• Sharebar
Homeowners' Insurance
Saturday, September 1, 2007
Normal freeze

Taking a contractor’s liability and building insurance while renovating a house is often the best way to stay fully insured. Because of the high risk involved during renovations, insurers are likely to freeze certain parts of their normal cover.

South Africa’s property market has remained consistently buoyant over the last five years, and home owners wanting to cash in on this phenomenon are giving their houses a face-lift as a way of increasing value.
Craig Deats, National Insurance Manager at Mortgage SA, says “Home owners should protect their assets during renovations by having a contractor’s liability agreement run concurrently with a building insurance policy”
A renovation in insurance terms is any alteration to the current structure of the house which requires the expertise of legitimate contractors. For example, building a new room or a new kitchen, installing a swimming pool or an extension to an existing part of the house.
He cautions home owners to be mindful that insurers freeze liability on certain parts of household insurance because they maintain that any damage resulting from the renovations should be the sole responsibility of the contractor. The cost of repairing damages resulting from renovations can run into thousands of rands. It is important for the homeowner to investigate the terms of the insurer’s contract and to ascertain whether or not the liability stays active during the work.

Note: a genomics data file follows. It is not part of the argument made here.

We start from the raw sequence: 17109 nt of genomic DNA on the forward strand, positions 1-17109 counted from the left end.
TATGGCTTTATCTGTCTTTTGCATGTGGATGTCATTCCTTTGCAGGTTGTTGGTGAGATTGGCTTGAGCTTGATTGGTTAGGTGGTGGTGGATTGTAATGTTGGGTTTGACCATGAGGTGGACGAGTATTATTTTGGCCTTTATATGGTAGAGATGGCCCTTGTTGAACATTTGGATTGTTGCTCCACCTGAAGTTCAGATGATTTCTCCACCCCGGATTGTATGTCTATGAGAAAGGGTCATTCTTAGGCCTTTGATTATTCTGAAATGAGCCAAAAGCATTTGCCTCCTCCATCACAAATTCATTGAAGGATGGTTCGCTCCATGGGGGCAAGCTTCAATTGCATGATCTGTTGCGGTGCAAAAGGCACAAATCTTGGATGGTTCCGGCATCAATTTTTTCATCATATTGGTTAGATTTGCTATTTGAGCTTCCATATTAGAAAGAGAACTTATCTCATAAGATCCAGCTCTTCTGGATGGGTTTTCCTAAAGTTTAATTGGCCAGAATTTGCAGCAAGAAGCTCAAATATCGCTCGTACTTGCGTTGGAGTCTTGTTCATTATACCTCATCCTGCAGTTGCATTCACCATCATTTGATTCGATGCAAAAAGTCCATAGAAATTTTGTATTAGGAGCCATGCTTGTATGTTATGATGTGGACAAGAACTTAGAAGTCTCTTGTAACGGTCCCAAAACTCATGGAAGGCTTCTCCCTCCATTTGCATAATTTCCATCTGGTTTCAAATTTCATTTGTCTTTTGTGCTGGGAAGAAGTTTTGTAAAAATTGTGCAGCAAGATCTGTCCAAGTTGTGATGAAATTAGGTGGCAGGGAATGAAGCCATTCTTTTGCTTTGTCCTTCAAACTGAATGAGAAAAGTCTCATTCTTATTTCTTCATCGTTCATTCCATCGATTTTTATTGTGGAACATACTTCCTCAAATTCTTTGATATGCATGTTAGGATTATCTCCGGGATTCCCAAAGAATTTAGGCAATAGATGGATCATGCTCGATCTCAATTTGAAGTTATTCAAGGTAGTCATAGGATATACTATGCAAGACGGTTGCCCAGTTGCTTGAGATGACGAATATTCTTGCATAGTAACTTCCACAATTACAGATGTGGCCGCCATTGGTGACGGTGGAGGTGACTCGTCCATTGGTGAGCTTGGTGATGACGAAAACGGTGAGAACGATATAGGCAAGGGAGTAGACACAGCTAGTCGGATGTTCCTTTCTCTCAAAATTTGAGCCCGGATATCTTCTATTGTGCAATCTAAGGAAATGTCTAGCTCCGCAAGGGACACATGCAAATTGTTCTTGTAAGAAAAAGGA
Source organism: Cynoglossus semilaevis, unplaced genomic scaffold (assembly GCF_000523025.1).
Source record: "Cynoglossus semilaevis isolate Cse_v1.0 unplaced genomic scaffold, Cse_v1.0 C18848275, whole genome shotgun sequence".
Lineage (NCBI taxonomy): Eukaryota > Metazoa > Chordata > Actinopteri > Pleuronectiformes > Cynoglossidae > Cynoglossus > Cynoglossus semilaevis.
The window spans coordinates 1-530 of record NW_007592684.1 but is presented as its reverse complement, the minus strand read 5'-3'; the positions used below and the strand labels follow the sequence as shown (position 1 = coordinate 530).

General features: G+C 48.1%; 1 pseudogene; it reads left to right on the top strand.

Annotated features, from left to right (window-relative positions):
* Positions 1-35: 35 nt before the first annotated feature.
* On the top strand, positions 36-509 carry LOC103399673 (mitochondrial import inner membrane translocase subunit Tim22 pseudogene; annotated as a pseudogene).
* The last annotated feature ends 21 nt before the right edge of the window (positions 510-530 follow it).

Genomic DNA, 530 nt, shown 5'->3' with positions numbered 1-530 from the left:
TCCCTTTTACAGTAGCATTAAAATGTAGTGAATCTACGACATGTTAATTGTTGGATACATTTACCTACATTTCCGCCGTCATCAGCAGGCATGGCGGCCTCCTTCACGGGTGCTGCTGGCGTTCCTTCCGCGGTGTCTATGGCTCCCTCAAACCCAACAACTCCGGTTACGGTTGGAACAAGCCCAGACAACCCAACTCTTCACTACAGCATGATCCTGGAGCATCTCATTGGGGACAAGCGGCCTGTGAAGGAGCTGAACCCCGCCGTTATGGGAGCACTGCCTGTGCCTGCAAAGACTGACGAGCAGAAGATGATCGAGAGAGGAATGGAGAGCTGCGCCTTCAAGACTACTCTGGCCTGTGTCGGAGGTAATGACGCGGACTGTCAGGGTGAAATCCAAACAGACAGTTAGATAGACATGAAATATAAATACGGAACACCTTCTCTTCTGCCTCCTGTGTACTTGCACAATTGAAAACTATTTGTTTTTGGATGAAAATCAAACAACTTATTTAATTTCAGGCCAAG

“The home owner will be provided with recourse where third party liability is concerned, for instance, if a builder trips over electrical cables disrupting the power, the client will be fully covered and is protected against any claims that may be declined by the contractor,” explains Mr Deats.
The Building insurance policy stays inactive until renovations have been completed. However, it’s important for the owner to indicate to the insurer that the work has been completed and to specify the volume of such work to ensure that the insured sum is readjusted to the correct new value.

Copyright © Insurance Times and Investments® Vol:20.8 1st September, 2007
586 views, page last viewed on March 19, 2020